Recently, three new CBG derivatives (HUM-223, HUM-233, and HUM-234) (Figure 4) were synthesized, showing anti-inflammatory and analgesic properties. Additionally, one of them, HUM-234, arrested the development of obesity in mice fed with a high-fat food regimen [92].

4. Conclusion

CBG, in its acidic form, is the precursor of the most well-known cannabis derivative compounds, namely, THC and CBD. The study of its pharmacology shows that this compound shares some characteristics with other phytocannabinoids, but it displays its own characteristic profile, as shown by emerging research. Pharmacodynamic research suggests a mechanism of action involving only partial activity of classical cannabinoid receptors, indicating that CBG, as well as CBD, has a multitarget pharmacological action and interacts with a number of endocannabinoid and non-endocannabinoid targets (Figure 3). Research, both in vivo and in vitro, shows several pharmacological effects of CBG, such as a reduction in IOP and dermatological, anti-inflammatory, antioxidant, antitumoral, and anti-anxiety activities, together with appetite-stimulating effects. Research on CBG also shows the development in the production of synthetic derivatives. Synthetic analogs have been tested with positive effects, particularly in the field of neuroprotection. The promising results obtained with CBG, together with the apparent lack of psychotomimetic THC-like effects, suggest that research on CBG deserves to be deepened as it could be used, alone or in association, for novel therapeutic approaches for several disorders. However, these effects have been proven only through preclinical experiments, and clinical research is needed to confirm these potential activities in humans.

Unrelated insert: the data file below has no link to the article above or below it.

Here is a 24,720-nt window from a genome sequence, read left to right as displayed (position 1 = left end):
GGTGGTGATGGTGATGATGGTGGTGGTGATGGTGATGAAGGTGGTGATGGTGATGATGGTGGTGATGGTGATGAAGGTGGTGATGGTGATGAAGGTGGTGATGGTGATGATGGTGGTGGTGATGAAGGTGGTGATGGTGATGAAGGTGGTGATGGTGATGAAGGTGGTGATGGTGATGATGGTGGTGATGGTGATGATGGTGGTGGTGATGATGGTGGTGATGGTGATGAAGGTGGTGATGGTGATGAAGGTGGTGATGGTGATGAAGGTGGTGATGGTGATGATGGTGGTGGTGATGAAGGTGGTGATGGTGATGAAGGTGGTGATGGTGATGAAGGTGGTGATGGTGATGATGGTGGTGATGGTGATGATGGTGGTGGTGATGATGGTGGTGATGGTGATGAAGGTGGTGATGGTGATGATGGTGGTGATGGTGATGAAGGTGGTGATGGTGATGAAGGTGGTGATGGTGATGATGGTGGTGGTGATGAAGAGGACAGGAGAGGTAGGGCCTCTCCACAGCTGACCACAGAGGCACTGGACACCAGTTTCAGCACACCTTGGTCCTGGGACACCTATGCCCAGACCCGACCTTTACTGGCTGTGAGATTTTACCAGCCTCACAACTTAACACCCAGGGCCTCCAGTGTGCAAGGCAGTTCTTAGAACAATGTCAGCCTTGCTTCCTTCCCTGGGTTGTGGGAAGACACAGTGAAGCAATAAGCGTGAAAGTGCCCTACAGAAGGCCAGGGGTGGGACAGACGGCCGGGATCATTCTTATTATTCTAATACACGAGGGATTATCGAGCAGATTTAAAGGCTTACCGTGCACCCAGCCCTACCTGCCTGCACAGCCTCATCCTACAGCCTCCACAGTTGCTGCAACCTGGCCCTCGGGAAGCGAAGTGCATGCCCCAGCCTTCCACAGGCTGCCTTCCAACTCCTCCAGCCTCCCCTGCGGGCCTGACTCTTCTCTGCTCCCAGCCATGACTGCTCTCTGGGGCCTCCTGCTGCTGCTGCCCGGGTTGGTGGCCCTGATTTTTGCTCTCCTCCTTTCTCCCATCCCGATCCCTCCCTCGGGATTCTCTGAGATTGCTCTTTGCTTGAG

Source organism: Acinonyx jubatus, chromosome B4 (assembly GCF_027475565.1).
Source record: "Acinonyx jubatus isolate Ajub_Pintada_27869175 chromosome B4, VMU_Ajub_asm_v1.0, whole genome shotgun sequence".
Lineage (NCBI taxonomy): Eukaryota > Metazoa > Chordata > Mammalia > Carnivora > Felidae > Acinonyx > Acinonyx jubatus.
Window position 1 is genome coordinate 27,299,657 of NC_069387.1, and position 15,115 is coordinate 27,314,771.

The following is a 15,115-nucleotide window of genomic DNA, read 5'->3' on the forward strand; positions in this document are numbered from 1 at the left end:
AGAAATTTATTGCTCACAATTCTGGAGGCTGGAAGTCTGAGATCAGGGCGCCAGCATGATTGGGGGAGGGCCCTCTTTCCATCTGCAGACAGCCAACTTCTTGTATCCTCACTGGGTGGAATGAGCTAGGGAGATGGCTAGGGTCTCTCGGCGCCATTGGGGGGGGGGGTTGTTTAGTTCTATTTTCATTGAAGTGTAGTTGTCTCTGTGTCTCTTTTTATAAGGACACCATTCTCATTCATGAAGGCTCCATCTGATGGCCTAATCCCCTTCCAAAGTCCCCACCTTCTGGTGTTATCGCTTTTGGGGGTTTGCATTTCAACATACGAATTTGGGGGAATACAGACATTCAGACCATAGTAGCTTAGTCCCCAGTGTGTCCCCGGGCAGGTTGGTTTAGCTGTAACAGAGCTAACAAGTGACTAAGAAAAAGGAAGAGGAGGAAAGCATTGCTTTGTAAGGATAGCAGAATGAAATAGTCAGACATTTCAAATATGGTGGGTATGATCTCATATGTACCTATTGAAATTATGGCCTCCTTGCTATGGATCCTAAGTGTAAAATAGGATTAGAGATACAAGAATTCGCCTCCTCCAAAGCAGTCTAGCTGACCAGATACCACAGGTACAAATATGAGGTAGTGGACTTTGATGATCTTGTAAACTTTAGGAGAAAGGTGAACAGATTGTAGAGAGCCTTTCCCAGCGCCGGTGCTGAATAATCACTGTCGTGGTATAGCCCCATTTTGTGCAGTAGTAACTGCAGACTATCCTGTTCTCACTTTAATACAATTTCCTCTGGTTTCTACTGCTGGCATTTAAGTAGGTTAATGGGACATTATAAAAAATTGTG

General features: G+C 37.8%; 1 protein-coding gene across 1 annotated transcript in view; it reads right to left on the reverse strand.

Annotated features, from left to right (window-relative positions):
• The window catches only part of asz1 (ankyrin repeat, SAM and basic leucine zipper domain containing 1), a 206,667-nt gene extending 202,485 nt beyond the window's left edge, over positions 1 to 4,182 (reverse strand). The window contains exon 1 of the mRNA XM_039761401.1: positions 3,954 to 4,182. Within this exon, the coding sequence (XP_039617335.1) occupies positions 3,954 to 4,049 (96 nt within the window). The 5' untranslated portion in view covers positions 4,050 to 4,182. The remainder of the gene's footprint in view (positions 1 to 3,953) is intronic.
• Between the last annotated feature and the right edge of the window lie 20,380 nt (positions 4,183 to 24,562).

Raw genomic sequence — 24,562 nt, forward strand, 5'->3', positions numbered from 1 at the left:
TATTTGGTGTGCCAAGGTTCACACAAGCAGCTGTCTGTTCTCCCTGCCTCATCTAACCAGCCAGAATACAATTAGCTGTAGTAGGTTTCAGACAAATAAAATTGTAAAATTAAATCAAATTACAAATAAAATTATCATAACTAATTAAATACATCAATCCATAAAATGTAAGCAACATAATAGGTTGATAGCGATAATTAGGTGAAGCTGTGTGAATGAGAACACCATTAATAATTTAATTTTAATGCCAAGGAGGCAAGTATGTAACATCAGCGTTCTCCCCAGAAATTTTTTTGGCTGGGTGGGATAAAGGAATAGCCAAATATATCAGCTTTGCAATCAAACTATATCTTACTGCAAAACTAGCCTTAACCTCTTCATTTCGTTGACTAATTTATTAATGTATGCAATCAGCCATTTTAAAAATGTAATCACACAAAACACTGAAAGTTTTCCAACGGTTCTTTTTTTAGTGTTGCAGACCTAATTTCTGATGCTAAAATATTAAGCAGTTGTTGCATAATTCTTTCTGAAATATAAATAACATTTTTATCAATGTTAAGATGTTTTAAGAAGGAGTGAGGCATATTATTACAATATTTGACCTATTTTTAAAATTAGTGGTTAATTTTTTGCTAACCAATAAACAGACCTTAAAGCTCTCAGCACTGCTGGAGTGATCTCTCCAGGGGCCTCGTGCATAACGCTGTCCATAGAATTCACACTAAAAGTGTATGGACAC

ALS:Amyotrophic lateral sclerosis
AUC:Area under the curve
BBB:Blood-brain barrier
CHOP:CCAAT-enhancer-binding protein homologous protein
CBG-DMH:Cannabigerol-dimethyl heptyl
C. sativa:Cannabis sativa
CBGA:Cannabigerolic acid
CBGA-Q:Cannabigerolic acid quinone
CYP:Cytochrome P
cAMP:Cyclic adenosine monophosphate
CB1R:Cannabinoid receptor 1
CB2R:Cannabinoid receptor 2
CNS:Central nervous system
CRC:Colorectal cancer
CD:Crohn’s disease
COX-1:Cyclooxygenase 1
COX-2:Cyclooxygenase 2
MTT:[3-(4, 5-dimethylthiazol-2-yl)-2, 5-diphenyl-2H-tetrazolium bromide)]
DNBS:Dinitrobenzene sulphonic acid
DNMTs:DNA methyltransferases
EAE:Experimental autoimmune encephalomyelitis
GTPγS:Guanosine 5′-O-[gamma-thio]triphosphate
HBMECs:Human brain microvascular endothelial cells
HD:Huntington’s disease
H2O2:Hydrogen peroxide
5-HT1A:5-hydroxytryptamine 1A
iNOS:Inducible nitric oxide synthase
IBD:Inflammatory bowel disease
IOP:Intraocular pressure
LC:Liquid chromatography
GC:Gas chromatography
C max:Maximum concentration
MAP kinase:Mitogen-activating protein kinase
MS:Multiple sclerosis
MOG:Myelin oligodendrocyte glycoprotein
NSC:Neuroblastoma spinal cord
IκB-α:NF-kappa-B inhibitor alpha
NF-κB:Nuclear factor-κB
PD:Parkinson’s disease
PPARγ:Peroxisome proliferator-activated receptor
QA:Quinolinic acid
ROS:Reactive oxygen species
SOD:Superoxide dismutase
TMEV:Theiler’s murine encephalomyelitis virus
T max:Time to Cmax
Tlast:Time of last detection
TNF-α:Tumor necrosis factor-α
TRP channel:Transient receptor potential channels
TRPA1:TRP ankyrin (A) 1
TRPM8:TRP subfamily melastatin (M) 8
TRPV1:TRP vanilloid (V) 1
TRPV2:TRP vanilloid (V) 2.

Conflicts of Interest

The authors declare that there are no conflicts of interest.